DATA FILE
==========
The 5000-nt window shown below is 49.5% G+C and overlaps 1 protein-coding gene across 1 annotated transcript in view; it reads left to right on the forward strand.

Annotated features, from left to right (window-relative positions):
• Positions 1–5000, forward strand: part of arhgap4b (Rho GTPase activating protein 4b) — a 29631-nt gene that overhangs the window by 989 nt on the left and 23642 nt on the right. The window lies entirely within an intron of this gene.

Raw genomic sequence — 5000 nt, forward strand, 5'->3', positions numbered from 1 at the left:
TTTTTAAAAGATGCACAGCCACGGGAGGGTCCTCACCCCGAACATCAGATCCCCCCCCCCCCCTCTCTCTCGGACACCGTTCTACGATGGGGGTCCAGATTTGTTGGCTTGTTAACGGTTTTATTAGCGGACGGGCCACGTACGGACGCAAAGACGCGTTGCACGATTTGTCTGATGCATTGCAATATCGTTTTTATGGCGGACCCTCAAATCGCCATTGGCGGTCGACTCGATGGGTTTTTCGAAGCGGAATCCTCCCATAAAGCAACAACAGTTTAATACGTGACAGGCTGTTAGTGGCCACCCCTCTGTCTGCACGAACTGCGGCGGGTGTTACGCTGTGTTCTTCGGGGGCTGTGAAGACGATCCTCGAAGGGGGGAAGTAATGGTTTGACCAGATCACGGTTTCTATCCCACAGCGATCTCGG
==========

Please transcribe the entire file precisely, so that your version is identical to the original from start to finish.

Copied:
The 5000-nt window shown below is 49.5% G+C and overlaps 1 protein-coding gene across 1 annotated transcript in view; it reads left to right on the forward strand.

Annotated features, from left to right (window-relative positions):
• Positions 1–5000, forward strand: part of arhgap4b (Rho GTPase activating protein 4b) — a 29631-nt gene that overhangs the window by 989 nt on the left and 23642 nt on the right. The window lies entirely within an intron of this gene.

Raw genomic sequence — 5000 nt, forward strand, 5'->3', positions numbered from 1 at the left:
TTTTTAAAAGATGCACAGCCACGGGAGGGTCCTCACCCCGAACATCAGATCCCCCCCCCCCCCTCTCTCTCGGACACCGTTCTACGATGGGGGTCCAGATTTGTTGGCTTGTTAACGGTTTTATTAGCGGACGGGCCACGTACGGACGCAAAGACGCGTTGCACGATTTGTCTGATGCATTGCAATATCGTTTTTATGGCGGACCCTCAAATCGCCATTGGCGGTCGACTCGATGGGTTTTTCGAAGCGGAATCCTCCCATAAAGCAACAACAGTTTAATACGTGACAGGCTGTTAGTGGCCACCCCTCTGTCTGCACGAACTGCGGCGGGTGTTACGCTGTGTTCTTCGGGGGCTGTGAAGACGATCCTCGAAGGGGGGAAGTAATGGTTTGACCAGATCACGGTTTCTATCCCACAGCGATCTCGG